Back in May 2006, Dallas police received a report of an unconscious man sprawled outside a downtown Dallas building. When the police and paramedics arrived, the man tried to fight the police officer by kicking him and spitting on him when the officer tried to arrest him for public intoxication. The intoxicated men taunted the officer saying he was HIV positive.
After the trial, the homeless man, known as Willie Campbell, was sentenced to 35 years in prison for harassing a public servant with a deadly weapon: his saliva and will not be eligible for parole until he had served half of his sentence.

During the trial, who has been H.I.V. positive since 1994, denied resisting arrest or spitting at the officer.
Mr. Campbell's said that his client had been indicted under a habitual-offender statute that increased the penalty in his case to a minimum of 25 years in prison, because he had been convicted of attacking two other officers in a similar manner and biting two inmates, as well as more than two dozen other offenses.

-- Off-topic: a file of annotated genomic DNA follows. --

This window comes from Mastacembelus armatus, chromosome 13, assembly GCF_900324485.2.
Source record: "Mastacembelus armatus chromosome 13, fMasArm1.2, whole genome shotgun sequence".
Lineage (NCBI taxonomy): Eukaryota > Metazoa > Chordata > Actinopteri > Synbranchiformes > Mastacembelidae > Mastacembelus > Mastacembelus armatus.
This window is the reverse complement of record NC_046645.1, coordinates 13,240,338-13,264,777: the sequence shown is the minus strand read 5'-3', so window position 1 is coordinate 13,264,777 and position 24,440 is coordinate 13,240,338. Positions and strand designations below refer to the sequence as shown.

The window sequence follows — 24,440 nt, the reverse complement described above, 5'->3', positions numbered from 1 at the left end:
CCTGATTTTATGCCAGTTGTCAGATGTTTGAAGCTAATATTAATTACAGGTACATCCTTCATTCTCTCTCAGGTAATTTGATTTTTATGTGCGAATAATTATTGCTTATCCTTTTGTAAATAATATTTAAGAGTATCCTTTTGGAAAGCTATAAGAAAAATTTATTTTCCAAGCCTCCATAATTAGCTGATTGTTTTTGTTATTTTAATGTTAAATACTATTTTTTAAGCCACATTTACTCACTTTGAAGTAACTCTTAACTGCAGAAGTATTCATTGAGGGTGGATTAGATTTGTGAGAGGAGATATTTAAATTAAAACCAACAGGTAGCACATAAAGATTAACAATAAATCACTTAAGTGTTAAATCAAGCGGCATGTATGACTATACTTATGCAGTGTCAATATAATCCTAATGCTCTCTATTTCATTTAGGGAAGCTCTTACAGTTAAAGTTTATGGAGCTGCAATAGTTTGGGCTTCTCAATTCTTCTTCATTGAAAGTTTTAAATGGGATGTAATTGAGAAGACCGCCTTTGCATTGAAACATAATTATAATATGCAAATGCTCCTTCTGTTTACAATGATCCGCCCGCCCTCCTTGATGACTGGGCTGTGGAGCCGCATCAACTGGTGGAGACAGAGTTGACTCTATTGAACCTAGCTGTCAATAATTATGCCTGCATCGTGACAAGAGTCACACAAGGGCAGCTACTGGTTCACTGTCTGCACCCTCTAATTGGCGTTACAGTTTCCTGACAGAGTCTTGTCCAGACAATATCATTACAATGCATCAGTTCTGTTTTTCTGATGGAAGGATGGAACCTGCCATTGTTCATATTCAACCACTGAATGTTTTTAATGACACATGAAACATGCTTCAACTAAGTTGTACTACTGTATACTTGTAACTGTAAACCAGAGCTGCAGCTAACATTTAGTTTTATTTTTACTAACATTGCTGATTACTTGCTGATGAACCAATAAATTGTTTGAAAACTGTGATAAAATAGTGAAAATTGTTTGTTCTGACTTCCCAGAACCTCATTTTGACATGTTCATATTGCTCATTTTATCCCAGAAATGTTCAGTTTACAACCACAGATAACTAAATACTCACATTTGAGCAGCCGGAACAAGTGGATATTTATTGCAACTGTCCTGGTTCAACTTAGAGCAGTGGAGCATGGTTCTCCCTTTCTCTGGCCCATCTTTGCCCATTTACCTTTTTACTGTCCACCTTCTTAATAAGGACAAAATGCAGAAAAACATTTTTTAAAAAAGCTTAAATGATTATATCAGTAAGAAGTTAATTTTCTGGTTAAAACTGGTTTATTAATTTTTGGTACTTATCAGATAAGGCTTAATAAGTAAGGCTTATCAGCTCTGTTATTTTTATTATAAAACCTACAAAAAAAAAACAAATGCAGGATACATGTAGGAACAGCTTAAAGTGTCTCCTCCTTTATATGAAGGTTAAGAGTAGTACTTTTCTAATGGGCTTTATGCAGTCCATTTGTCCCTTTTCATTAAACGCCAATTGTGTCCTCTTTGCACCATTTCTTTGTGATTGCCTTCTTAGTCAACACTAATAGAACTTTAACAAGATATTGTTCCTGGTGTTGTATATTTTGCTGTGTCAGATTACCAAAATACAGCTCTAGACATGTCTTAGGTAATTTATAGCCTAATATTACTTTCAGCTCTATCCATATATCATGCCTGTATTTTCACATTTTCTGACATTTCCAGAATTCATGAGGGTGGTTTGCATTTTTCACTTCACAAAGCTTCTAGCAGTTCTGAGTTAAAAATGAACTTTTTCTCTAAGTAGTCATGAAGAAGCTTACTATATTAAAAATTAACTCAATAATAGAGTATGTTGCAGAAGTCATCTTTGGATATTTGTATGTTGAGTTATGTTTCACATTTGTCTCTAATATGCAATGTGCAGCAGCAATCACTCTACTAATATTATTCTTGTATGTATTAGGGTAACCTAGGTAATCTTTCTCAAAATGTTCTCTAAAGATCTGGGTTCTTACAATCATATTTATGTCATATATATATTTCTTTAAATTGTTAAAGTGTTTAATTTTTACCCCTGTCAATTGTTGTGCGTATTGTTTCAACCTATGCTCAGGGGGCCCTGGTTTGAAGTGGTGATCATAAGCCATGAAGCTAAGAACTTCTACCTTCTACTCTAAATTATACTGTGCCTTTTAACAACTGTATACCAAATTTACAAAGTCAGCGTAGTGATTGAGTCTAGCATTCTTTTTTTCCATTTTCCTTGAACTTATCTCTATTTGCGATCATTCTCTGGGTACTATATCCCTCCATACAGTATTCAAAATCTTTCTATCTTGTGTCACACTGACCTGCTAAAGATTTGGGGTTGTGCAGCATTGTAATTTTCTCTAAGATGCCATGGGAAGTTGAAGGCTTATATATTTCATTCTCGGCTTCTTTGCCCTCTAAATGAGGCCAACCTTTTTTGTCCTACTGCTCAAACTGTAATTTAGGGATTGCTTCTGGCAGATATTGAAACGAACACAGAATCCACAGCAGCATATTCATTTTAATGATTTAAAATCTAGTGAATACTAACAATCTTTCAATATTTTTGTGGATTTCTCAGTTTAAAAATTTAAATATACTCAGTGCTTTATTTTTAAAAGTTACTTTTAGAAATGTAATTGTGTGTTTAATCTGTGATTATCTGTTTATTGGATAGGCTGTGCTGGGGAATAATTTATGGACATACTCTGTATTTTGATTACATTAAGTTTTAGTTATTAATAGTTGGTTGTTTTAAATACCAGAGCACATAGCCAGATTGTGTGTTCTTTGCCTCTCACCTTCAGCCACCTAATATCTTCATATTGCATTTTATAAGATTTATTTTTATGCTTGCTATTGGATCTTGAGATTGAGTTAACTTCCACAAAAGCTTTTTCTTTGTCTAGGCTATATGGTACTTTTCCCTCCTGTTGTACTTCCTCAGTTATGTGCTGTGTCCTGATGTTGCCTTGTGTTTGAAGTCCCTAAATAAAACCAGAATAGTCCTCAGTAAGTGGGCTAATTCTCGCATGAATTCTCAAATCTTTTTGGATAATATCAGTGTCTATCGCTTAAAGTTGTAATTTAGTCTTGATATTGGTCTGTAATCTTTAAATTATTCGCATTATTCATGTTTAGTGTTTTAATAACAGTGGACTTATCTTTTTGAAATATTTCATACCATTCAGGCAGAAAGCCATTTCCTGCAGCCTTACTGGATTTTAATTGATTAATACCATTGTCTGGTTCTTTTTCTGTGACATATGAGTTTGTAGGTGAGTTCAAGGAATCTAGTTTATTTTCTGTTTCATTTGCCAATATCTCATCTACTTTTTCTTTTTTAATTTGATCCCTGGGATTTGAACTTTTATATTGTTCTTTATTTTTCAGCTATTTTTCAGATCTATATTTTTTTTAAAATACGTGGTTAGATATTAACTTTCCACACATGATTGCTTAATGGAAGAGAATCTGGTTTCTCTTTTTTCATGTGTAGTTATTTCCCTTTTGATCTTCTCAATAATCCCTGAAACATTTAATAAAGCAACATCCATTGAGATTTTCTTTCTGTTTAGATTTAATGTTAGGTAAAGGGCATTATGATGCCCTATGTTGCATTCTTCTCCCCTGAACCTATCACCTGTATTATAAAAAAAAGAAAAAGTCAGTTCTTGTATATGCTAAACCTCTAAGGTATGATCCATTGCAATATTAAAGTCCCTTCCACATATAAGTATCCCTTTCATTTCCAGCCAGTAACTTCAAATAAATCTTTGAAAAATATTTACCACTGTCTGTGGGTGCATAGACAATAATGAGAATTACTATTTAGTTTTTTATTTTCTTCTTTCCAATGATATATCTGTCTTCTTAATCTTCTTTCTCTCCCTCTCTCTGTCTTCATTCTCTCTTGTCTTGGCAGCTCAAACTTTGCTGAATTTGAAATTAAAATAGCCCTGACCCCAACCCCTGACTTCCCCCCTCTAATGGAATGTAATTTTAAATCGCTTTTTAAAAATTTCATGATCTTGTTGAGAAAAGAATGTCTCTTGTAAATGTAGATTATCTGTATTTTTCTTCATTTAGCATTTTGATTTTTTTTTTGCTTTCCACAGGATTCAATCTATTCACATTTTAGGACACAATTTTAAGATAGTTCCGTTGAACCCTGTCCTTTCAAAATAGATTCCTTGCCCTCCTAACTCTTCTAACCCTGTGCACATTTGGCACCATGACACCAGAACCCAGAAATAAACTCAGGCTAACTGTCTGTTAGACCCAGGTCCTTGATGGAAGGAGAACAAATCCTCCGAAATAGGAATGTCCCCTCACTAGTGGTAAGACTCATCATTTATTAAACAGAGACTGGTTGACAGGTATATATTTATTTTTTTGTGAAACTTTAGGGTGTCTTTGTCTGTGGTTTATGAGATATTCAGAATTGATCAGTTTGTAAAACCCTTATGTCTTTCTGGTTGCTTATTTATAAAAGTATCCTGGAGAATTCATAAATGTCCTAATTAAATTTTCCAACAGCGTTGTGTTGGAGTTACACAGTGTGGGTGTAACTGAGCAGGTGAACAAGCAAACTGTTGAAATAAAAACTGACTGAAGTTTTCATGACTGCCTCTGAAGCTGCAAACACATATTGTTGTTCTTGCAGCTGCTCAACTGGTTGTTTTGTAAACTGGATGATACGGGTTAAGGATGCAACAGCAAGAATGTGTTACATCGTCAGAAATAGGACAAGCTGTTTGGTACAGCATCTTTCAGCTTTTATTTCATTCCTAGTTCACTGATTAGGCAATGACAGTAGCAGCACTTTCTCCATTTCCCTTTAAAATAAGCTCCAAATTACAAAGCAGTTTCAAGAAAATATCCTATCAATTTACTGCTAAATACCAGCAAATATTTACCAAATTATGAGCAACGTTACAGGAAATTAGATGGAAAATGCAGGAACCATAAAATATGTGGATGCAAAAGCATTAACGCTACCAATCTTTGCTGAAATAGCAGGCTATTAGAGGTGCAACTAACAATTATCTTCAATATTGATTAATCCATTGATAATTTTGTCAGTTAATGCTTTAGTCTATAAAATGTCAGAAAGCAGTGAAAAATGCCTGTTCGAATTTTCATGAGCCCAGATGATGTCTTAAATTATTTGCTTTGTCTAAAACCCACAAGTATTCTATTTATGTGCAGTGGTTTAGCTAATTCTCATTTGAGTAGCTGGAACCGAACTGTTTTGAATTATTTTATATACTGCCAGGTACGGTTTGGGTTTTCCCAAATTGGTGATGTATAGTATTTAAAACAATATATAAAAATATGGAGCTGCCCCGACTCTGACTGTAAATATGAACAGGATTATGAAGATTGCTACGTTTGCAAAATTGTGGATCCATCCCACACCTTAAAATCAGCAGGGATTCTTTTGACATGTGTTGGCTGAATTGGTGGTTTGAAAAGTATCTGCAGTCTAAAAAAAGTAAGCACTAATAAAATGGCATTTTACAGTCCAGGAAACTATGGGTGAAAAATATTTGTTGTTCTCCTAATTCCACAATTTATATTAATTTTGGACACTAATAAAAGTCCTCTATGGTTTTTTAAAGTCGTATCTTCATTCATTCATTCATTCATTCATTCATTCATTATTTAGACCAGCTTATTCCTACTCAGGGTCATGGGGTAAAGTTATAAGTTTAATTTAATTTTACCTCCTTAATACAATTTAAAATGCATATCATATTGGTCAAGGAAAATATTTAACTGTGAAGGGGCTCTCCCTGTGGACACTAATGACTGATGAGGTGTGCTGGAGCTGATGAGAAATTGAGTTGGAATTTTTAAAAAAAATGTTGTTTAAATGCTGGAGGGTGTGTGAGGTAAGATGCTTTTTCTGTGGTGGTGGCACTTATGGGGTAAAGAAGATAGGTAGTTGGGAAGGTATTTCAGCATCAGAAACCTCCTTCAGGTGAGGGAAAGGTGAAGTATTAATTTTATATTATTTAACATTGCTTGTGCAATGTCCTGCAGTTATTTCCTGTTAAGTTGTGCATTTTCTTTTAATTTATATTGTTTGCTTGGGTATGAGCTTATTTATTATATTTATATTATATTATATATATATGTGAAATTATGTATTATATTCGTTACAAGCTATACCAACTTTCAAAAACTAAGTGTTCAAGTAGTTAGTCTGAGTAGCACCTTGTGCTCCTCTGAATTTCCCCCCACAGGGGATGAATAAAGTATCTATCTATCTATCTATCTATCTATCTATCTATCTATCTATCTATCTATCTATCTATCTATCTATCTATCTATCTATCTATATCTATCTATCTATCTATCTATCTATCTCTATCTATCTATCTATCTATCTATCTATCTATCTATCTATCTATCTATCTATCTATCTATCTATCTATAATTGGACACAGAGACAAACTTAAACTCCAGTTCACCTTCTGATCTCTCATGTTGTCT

The prosecutor said the reasons were obvious as to why they needed to get this guy off the streets. Luckily, none of the three officers attacked by Mr. Campbell contracted H.I.V.

Mr. Campbell was forced to listen to the sentencing from a holding cell as he shouted at the prosecutor and police officers, calling them liars and telling them to “rot in hell” for “railroading an innocent man. He is currently awaiting transfer from the Dallas jail to prison.

Centers for Disease Control and Prevention says that H.I.V. is primarily spread through sexual contact or the exchange of blood and that contact with saliva, tears or sweat has never been shown to result in transmission of H.I.V.

Lambda Legal, which advocates for people living with the virus, says it's a shame that there is still an incredible amount of ignorance about H.I.V. and how H.I.V. is or isn’t transmitted.